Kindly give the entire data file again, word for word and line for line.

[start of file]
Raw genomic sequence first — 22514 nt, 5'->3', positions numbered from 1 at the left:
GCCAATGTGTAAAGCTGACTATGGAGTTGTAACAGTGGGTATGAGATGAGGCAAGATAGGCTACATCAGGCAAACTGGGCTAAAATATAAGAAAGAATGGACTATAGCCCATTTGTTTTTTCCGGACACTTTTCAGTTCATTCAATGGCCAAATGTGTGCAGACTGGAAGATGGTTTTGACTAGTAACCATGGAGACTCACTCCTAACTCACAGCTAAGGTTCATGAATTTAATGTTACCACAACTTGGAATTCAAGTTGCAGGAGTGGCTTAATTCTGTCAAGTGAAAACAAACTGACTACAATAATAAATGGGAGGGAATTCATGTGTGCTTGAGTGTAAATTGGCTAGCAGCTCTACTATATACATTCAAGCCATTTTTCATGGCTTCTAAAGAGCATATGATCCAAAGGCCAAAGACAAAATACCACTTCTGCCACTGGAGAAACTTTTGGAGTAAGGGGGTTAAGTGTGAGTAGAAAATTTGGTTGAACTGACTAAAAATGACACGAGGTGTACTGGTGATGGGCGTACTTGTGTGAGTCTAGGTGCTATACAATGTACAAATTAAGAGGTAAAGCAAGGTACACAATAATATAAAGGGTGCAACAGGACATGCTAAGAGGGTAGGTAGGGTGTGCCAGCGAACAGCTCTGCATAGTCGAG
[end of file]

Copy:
Raw genomic sequence first — 22514 nt, 5'->3', positions numbered from 1 at the left:
GCCAATGTGTAAAGCTGACTATGGAGTTGTAACAGTGGGTATGAGATGAGGCAAGATAGGCTACATCAGGCAAACTGGGCTAAAATATAAGAAAGAATGGACTATAGCCCATTTGTTTTTTCCGGACACTTTTCAGTTCATTCAATGGCCAAATGTGTGCAGACTGGAAGATGGTTTTGACTAGTAACCATGGAGACTCACTCCTAACTCACAGCTAAGGTTCATGAATTTAATGTTACCACAACTTGGAATTCAAGTTGCAGGAGTGGCTTAATTCTGTCAAGTGAAAACAAACTGACTACAATAATAAATGGGAGGGAATTCATGTGTGCTTGAGTGTAAATTGGCTAGCAGCTCTACTATATACATTCAAGCCATTTTTCATGGCTTCTAAAGAGCATATGATCCAAAGGCCAAAGACAAAATACCACTTCTGCCACTGGAGAAACTTTTGGAGTAAGGGGGTTAAGTGTGAGTAGAAAATTTGGTTGAACTGACTAAAAATGACACGAGGTGTACTGGTGATGGGCGTACTTGTGTGAGTCTAGGTGCTATACAATGTACAAATTAAGAGGTAAAGCAAGGTACACAATAATATAAAGGGTGCAACAGGACATGCTAAGAGGGTAGGTAGGGTGTGCCAGCGAACAGCTCTGCATAGTCGAG